Toyota hopes car donations will make a difference

Northeast Mississippi Daily JournalJuly 10, 2014 

Toyota Plant Mississippi

ASSOCIATED PRESS/2011 State Treasurer-elect Lynn Fitch peers into the first Corolla made at the Blue Springs, Miss., facility following a ceremony marking the production start of the Toyota Motor Corporation's auto manufacturing plant in 2011. The company is donating test cars to technical schools so students can learn about automotive technology.

ROGELIO V. SOLIS — AP

TUPELO, Miss. -- Toyota Motor Manufacturing Mississippi can build up to 170,000 Corolla sedans a year, so it won't miss a few.

The plant donated six test vehicles Tuesday to career and technology centers in Lee, Pontotoc and Union counties, and another one to the Tupelo Automobile Museum.

The test cars, a mix of the 10th-generation Corolla and the 11th-generation model that came out last summer, will be used by the schools for the students to learn more about automotive technology.

The trial cars are built by staff at the Toyota plant in Blue Springs as they learn about the model and manufacturing process.

After the trial cars are built, they are donated to organizations to support vocational training, workforce development and safety.

Tupelo Career-Technical Center Director Evet Topp said the two cars she accepted are greatly appreciated.

"Students will be developing a great skill-set working on a new car like this," she said. "We had a Toyota donated a year or so ago by a third party, but this is the first time we've had something directly from the company."

It's Toyota Mississippi's second donation in as many years. In February 2013, it donated 29 cars worth about $400,000 to area emergency management agencies and community colleges.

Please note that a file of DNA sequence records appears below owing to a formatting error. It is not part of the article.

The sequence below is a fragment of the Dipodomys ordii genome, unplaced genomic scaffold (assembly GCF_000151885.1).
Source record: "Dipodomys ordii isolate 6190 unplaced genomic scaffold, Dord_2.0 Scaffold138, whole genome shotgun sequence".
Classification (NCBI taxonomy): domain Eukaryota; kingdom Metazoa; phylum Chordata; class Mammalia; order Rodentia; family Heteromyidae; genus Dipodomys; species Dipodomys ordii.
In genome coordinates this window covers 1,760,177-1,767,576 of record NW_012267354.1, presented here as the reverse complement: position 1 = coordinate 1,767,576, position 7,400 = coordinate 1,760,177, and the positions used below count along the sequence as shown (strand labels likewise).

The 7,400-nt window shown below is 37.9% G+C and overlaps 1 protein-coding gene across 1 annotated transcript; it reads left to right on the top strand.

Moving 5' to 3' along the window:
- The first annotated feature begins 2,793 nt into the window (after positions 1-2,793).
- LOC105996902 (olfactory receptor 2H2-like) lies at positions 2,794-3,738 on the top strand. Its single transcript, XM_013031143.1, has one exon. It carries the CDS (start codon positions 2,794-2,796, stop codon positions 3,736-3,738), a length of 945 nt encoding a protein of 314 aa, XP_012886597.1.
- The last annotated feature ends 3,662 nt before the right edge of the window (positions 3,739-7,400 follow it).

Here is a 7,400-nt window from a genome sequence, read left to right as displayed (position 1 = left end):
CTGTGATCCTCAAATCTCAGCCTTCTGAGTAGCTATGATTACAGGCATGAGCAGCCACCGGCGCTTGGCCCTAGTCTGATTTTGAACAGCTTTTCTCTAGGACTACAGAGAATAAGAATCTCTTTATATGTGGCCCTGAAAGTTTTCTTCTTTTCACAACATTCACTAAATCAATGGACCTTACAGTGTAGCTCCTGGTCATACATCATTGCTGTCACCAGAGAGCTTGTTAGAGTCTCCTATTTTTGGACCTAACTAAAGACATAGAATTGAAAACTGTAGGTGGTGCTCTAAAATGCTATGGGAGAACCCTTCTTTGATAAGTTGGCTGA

Kirk Manley, the plant's general manager of production control, said Tuesday's donation was to help younger students learn the latest in automotive technology, perhaps providing a spark to a future Toyota team member.

"These cars have been put together and taken apart by our team members so that they know them from top to bottom," Manley said. "We hope that the kids will be taught the highly technical skills this area needs to stay competitive and grow for the future."

The cars aren't road-worthy and can't be sold, so they were loaded onto trucks to be taken to the respective schools, who each received two Corollas.

That's what Manley and Toyota officials hope will be the result as the automaker and its suppliers continue to look for workers.

"We want to make this a regular event," he said.

He said other career and technology schools, community colleges and universities in the regions would be included in future vehicle donations.

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